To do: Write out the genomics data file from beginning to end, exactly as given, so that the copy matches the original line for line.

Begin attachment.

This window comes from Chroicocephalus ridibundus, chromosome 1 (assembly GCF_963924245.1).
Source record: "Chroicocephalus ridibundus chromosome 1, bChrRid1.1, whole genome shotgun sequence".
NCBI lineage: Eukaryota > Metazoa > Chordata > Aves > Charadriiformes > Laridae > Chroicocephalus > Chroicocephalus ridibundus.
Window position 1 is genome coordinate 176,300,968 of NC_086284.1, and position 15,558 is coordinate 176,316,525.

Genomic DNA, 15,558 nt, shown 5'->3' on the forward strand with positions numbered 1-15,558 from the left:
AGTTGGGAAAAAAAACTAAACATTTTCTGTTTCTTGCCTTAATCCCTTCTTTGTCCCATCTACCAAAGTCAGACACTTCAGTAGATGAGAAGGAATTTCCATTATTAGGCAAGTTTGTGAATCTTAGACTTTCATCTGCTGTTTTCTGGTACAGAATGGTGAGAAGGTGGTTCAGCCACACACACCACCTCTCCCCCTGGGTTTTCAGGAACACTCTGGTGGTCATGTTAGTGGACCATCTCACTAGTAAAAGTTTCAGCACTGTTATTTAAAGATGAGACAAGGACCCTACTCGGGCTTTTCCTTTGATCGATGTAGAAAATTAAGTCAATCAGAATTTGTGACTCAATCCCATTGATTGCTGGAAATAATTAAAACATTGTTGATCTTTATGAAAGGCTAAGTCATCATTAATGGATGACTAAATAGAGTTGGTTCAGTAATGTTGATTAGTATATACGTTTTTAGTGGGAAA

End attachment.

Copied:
This window comes from Chroicocephalus ridibundus, chromosome 1 (assembly GCF_963924245.1).
Source record: "Chroicocephalus ridibundus chromosome 1, bChrRid1.1, whole genome shotgun sequence".
NCBI lineage: Eukaryota > Metazoa > Chordata > Aves > Charadriiformes > Laridae > Chroicocephalus > Chroicocephalus ridibundus.
Window position 1 is genome coordinate 176,300,968 of NC_086284.1, and position 15,558 is coordinate 176,316,525.

Genomic DNA, 15,558 nt, shown 5'->3' on the forward strand with positions numbered 1-15,558 from the left:
AGTTGGGAAAAAAAACTAAACATTTTCTGTTTCTTGCCTTAATCCCTTCTTTGTCCCATCTACCAAAGTCAGACACTTCAGTAGATGAGAAGGAATTTCCATTATTAGGCAAGTTTGTGAATCTTAGACTTTCATCTGCTGTTTTCTGGTACAGAATGGTGAGAAGGTGGTTCAGCCACACACACCACCTCTCCCCCTGGGTTTTCAGGAACACTCTGGTGGTCATGTTAGTGGACCATCTCACTAGTAAAAGTTTCAGCACTGTTATTTAAAGATGAGACAAGGACCCTACTCGGGCTTTTCCTTTGATCGATGTAGAAAATTAAGTCAATCAGAATTTGTGACTCAATCCCATTGATTGCTGGAAATAATTAAAACATTGTTGATCTTTATGAAAGGCTAAGTCATCATTAATGGATGACTAAATAGAGTTGGTTCAGTAATGTTGATTAGTATATACGTTTTTAGTGGGAAA